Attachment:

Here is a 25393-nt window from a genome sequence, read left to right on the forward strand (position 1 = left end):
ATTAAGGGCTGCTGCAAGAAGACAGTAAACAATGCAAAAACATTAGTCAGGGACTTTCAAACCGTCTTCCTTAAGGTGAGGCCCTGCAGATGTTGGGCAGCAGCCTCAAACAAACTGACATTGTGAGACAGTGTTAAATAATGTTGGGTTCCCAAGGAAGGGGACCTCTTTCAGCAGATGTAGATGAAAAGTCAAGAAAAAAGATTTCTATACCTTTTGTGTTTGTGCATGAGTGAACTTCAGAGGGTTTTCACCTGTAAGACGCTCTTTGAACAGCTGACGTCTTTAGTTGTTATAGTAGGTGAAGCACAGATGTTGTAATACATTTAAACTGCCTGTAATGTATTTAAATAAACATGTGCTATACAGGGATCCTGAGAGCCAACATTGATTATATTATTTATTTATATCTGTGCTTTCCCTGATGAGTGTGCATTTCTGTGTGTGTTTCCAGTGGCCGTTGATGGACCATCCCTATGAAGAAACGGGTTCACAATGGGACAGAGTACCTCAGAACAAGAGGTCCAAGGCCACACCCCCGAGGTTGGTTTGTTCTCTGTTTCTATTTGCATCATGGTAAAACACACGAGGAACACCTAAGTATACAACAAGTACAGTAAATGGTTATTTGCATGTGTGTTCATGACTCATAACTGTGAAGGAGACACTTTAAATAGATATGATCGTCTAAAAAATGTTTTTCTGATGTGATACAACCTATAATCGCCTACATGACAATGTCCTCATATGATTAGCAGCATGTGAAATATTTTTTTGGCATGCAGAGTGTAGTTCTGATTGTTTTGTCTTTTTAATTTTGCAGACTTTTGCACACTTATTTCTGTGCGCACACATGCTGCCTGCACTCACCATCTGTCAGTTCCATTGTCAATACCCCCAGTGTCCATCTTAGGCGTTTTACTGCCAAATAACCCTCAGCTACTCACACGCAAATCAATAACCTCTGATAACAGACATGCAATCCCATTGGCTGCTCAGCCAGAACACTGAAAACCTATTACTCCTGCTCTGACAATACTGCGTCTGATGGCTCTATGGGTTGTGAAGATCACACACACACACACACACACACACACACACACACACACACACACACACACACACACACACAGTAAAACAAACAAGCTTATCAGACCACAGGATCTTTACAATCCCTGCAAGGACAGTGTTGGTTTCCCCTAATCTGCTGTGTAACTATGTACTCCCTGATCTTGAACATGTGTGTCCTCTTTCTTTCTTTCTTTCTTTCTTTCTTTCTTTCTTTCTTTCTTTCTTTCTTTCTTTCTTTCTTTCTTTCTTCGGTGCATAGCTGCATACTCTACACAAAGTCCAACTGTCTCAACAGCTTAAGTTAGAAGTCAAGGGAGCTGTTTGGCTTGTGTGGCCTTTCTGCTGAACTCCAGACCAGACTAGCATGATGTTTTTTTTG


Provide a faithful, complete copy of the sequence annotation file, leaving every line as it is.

Here is a 25393-nt window from a genome sequence, read left to right on the forward strand (position 1 = left end):
ATTAAGGGCTGCTGCAAGAAGACAGTAAACAATGCAAAAACATTAGTCAGGGACTTTCAAACCGTCTTCCTTAAGGTGAGGCCCTGCAGATGTTGGGCAGCAGCCTCAAACAAACTGACATTGTGAGACAGTGTTAAATAATGTTGGGTTCCCAAGGAAGGGGACCTCTTTCAGCAGATGTAGATGAAAAGTCAAGAAAAAAGATTTCTATACCTTTTGTGTTTGTGCATGAGTGAACTTCAGAGGGTTTTCACCTGTAAGACGCTCTTTGAACAGCTGACGTCTTTAGTTGTTATAGTAGGTGAAGCACAGATGTTGTAATACATTTAAACTGCCTGTAATGTATTTAAATAAACATGTGCTATACAGGGATCCTGAGAGCCAACATTGATTATATTATTTATTTATATCTGTGCTTTCCCTGATGAGTGTGCATTTCTGTGTGTGTTTCCAGTGGCCGTTGATGGACCATCCCTATGAAGAAACGGGTTCACAATGGGACAGAGTACCTCAGAACAAGAGGTCCAAGGCCACACCCCCGAGGTTGGTTTGTTCTCTGTTTCTATTTGCATCATGGTAAAACACACGAGGAACACCTAAGTATACAACAAGTACAGTAAATGGTTATTTGCATGTGTGTTCATGACTCATAACTGTGAAGGAGACACTTTAAATAGATATGATCGTCTAAAAAATGTTTTTCTGATGTGATACAACCTATAATCGCCTACATGACAATGTCCTCATATGATTAGCAGCATGTGAAATATTTTTTTGGCATGCAGAGTGTAGTTCTGATTGTTTTGTCTTTTTAATTTTGCAGACTTTTGCACACTTATTTCTGTGCGCACACATGCTGCCTGCACTCACCATCTGTCAGTTCCATTGTCAATACCCCCAGTGTCCATCTTAGGCGTTTTACTGCCAAATAACCCTCAGCTACTCACACGCAAATCAATAACCTCTGATAACAGACATGCAATCCCATTGGCTGCTCAGCCAGAACACTGAAAACCTATTACTCCTGCTCTGACAATACTGCGTCTGATGGCTCTATGGGTTGTGAAGATCACACACACACACACACACACACACACACACACACACACACACACACACACACACACACACAGTAAAACAAACAAGCTTATCAGACCACAGGATCTTTACAATCCCTGCAAGGACAGTGTTGGTTTCCCCTAATCTGCTGTGTAACTATGTACTCCCTGATCTTGAACATGTGTGTCCTCTTTCTTTCTTTCTTTCTTTCTTTCTTTCTTTCTTTCTTTCTTTCTTTCTTTCTTTCTTTCTTTCTTTCTTCGGTGCATAGCTGCATACTCTACACAAAGTCCAACTGTCTCAACAGCTTAAGTTAGAAGTCAAGGGAGCTGTTTGGCTTGTGTGGCCTTTCTGCTGAACTCCAGACCAGACTAGCATGATGTTTTTTTTG